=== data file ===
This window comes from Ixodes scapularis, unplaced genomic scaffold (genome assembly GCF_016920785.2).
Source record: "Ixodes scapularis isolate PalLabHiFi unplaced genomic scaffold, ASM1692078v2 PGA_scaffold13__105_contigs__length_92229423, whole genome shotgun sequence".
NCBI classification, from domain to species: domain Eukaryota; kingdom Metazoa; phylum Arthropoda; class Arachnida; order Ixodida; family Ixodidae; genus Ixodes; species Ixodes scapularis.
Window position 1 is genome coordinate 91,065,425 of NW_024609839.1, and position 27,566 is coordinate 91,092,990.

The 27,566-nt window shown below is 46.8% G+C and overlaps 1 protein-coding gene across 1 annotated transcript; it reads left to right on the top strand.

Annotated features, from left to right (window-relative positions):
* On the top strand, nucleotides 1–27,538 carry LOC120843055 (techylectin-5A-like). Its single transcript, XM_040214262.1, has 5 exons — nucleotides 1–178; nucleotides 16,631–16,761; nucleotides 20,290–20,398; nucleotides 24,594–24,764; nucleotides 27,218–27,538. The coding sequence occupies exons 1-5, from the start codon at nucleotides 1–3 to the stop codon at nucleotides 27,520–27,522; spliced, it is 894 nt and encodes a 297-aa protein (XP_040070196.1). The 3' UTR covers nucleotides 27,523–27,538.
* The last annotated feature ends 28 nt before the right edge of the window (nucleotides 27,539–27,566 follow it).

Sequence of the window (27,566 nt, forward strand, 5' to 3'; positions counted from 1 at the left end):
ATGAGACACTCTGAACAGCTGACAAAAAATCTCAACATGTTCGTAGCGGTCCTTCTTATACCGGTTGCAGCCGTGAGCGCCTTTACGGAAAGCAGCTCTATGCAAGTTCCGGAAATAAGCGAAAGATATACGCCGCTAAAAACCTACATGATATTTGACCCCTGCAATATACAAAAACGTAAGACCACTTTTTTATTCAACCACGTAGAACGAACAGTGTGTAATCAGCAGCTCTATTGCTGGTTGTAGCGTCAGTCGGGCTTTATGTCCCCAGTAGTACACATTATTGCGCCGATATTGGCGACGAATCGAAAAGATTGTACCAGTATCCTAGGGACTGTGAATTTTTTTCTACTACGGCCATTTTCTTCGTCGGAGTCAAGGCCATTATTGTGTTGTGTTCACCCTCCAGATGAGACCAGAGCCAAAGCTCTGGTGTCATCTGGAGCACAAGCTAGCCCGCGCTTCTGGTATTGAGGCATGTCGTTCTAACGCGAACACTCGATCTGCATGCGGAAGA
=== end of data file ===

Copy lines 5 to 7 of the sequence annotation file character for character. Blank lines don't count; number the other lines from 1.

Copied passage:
The 27,566-nt window shown below is 46.8% G+C and overlaps 1 protein-coding gene across 1 annotated transcript; it reads left to right on the top strand.

Annotated features, from left to right (window-relative positions):
* On the top strand, nucleotides 1–27,538 carry LOC120843055 (techylectin-5A-like). Its single transcript, XM_040214262.1, has 5 exons — nucleotides 1–178; nucleotides 16,631–16,761; nucleotides 20,290–20,398; nucleotides 24,594–24,764; nucleotides 27,218–27,538. The coding sequence occupies exons 1-5, from the start codon at nucleotides 1–3 to the stop codon at nucleotides 27,520–27,522; spliced, it is 894 nt and encodes a 297-aa protein (XP_040070196.1). The 3' UTR covers nucleotides 27,523–27,538.